I would imagine the guys at SPC will put parts of the state under a “moderate risk” (4 out of 5) on their new outlook that comes out later tonight. One way or another, it looks like an active day with potentially dangerous storms.

PLACEMENT: Seems like the best combination of shear and instability will come over the eastern two-thirds of Alabama, but the entire state will see some risk of severe storms.

It is important to note we really don’t know how the morning storms will impact the state of the atmosphere, and exactly how the parameters will phase up during the afternoon. But, considering the time of the year and the setup, we all need to pay attention.

There is no need to be anxious, or overly concerned now, but just prepare.

CALL TO ACTION: Be sure you have a way of getting warnings; a NOAA Weather Radio is the baseline, and a good smart phone app is the other tier. Identify the safe place in your home, and be sure everyone knows where it is. And, in that safe place have helmets for everyone, along with hard sole shoes and preferably a portable airhorn in case you need help.

Be sure you have the ABC 33/40 app on your phone so you can watch our live severe weather coverage, if needed:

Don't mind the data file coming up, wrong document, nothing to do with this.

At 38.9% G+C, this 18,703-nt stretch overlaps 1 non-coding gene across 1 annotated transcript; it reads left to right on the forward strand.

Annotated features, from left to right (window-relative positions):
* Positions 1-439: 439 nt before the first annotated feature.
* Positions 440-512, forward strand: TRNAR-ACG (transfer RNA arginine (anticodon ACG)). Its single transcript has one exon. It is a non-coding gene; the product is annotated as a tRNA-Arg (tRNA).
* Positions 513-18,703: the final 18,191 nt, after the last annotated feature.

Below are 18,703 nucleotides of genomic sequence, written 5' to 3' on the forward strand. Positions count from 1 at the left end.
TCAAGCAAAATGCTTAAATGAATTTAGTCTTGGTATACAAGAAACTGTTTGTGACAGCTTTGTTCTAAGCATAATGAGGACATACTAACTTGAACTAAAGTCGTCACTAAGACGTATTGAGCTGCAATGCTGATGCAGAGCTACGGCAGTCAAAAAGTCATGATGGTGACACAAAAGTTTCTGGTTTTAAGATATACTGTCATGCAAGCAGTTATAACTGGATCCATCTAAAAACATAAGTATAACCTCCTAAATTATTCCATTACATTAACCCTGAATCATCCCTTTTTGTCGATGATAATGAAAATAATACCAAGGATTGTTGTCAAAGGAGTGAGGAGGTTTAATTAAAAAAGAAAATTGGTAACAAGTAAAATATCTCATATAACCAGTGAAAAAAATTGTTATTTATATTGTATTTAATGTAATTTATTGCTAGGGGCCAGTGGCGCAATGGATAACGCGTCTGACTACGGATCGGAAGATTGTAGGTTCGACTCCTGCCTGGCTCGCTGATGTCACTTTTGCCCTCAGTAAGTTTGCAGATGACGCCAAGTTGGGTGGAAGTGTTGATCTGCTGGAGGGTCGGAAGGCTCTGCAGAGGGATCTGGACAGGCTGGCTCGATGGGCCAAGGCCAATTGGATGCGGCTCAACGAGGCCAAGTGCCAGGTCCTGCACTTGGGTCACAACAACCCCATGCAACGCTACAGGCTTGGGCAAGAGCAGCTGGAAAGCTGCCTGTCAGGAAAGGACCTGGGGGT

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7 minutes ago, weatherextreme said:

latest update from the Alabama WX Weather Blog

 

James Spann | April 3, 2017 @ 9:17 pm

 

We will be watching new model data pouring in over the next few hours, with the highest interest in developments Wednesday, when severe thunderstorms are possible statewide.

No doubt the synoptic scale suggests it could be a big severe day, with a deep surface low northwest of Alabama supported by an upper trough with strong wind fields. As usual, the devil will be in the details.

We expect a batch of early morning storms as a warm front moves northward; generally in the 4-10 a.m. time frame. These, most likely, will be elevated, with the main risk coming from strong straight line winds and hail. But, this is the first week in April, and we will have to watch for any surprises. Should the morning storms be rooted in the boundary layer, there could be a tornado or two.

But, the main action should come during the afternoon and evening hours, generally between 2:00 p.m. and 7:00 p.m. The one thing that really sticks out is the very high surface based instability; some model guidance suggests surface based CAPE values could exceed 4,000 j/kg by mid-afternoon…

 

hires_cape_birmingham_52-600x450.jpg

 

 

This will create a “power keg” type atmosphere with high buoyancy with little in the way of a capping inversion. Storms should explode during the peak of the daytime heating process, and based on forecast parameters such as bulk shear, lapse rates, and the lack of convective inhibition, the storms are expected to become severe quickly, with all modes of severe weather possible, including tornadoes. And, maybe even a strong/violent tornado or two.